But Paltiel went on to recount receiving special clearance years later to accompany Sater to a ceremony at the federal building in Manhattan. There, said Paltiel, officials from every American intelligence agency applauded Sater’s secret work and divulged “stuff that was more fantastic, and more unbelievable, than anything he had been telling me.” A video of the event honoring Sater has been removed from the Port Washington Chabad house’s website but is still available on YouTube.
When I contacted Paltiel for this article, he hung up the phone as soon as I introduced myself. I wanted to ask him about some of the connections I’d come across in the course of my reporting. In addition to his relationship with Sater, Paltiel is also close to “Putin’s rabbi” Lazar, calling Lazar “my dear friend and mentor” in a short note about running into him at Schneerson’s gravesite in Queens.
According to Boteach, this is unsurprising, because Chabad is the sort of community where everybody knows everybody else. “In the world of Chabad, we all went to Yeshiva together, we were all ordained together,” Boteach explained. “I knew Berel Lazar from yeshiva.”
The Port Washington Chabad house has another Bayrock tie. Among its top 13 benefactors, its “Chai Circle,” as listed on its website, is Sater’s partner, Bayrock founder Tevfik Arif.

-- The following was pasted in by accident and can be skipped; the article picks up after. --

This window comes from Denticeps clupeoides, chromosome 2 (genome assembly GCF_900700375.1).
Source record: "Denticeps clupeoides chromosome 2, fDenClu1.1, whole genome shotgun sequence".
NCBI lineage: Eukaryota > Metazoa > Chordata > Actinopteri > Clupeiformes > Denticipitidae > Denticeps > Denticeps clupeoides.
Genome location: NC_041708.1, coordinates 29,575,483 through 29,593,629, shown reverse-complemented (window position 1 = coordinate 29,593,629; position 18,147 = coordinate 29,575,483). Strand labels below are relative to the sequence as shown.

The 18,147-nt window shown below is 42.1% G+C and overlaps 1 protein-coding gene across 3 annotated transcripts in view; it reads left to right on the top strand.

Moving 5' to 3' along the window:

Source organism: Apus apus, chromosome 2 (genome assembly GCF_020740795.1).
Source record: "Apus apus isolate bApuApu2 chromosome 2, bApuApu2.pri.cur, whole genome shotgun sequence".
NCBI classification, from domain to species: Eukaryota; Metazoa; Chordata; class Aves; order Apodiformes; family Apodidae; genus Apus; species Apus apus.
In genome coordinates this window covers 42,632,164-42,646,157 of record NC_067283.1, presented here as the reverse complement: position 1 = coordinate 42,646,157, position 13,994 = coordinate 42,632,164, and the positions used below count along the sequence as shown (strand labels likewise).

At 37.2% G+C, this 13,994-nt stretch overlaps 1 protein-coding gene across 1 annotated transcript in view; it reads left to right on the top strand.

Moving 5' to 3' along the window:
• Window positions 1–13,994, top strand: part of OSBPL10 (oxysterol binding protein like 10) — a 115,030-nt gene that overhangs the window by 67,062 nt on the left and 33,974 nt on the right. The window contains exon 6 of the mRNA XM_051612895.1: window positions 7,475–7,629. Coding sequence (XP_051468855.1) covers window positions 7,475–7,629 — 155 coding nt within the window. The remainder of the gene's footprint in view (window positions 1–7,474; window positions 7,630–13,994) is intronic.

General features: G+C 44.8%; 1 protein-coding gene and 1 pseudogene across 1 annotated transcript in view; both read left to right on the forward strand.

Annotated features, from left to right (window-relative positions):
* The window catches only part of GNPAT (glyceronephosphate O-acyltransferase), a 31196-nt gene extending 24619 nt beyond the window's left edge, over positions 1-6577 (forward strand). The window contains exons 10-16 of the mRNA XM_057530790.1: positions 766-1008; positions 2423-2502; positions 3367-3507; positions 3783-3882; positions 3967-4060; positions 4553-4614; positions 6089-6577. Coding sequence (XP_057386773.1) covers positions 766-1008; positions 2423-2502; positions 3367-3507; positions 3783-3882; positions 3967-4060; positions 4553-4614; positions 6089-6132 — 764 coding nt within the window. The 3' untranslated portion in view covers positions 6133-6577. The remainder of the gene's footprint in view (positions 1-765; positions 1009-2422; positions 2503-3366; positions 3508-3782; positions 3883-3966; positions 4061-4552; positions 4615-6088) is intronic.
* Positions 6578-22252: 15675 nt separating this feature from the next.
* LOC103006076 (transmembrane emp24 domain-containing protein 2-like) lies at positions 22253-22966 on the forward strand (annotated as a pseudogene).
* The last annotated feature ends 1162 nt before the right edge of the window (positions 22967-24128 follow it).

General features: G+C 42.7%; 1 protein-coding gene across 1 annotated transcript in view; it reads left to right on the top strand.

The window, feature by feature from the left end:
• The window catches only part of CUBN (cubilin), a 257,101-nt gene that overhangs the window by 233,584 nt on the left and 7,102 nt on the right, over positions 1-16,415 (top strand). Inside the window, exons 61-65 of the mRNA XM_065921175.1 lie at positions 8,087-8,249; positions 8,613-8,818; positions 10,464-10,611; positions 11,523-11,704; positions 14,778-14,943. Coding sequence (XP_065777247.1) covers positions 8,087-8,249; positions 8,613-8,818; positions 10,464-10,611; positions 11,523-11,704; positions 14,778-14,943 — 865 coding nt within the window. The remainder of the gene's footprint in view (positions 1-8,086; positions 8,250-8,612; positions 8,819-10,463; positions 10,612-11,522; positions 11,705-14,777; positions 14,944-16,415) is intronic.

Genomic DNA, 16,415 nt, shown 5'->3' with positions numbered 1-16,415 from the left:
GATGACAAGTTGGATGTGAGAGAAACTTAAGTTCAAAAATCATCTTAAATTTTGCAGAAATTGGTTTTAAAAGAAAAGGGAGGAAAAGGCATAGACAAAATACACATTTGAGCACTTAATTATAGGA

Arif, a former Soviet bureaucrat turned wealthy real estate developer, owns a mansion in Port Washington, an upscale suburb, but he makes a curious patron for the town’s Chabad. A Kazakh-born citizen of Turkey with a Muslim name, Arif is not Jewish, according to people who have worked with him. In 2010, he was arrested in a raid on a yacht in Turkey that once belonged to the founder of the modern Turkish state, Mustafa Kamal Ataturk, and charged with running an international underage prostitution ring. Arif was later cleared of the charges.
Before the scandal on Ataturk’s yacht, Arif partnered closely with Trump, Ivanka Trump and Sater in the development of Trump SoHo along with the Sapir family, a New York real estate dynasty and the other half of Bayrock-Sapir.
Its patriarch, the late billionaire Tamir Sapir, was born in the Soviet state of Georgia and arrived in 1976 in New York, where he opened an electronics store in the Flatiron district that, according to the New York Times, catered largely to KGB agents.
Trump has called Sapir “a great friend.” In December 2007, he hosted the wedding of Sapir’s daughter, Zina, at Mar-a-Lago. The event featured performances by Lionel Ritchie and the Pussycat Dolls. The groom, Rotem Rosen, was the CEO of the American branch of Africa Israel, the Putin oligarch Leviev’s holding company.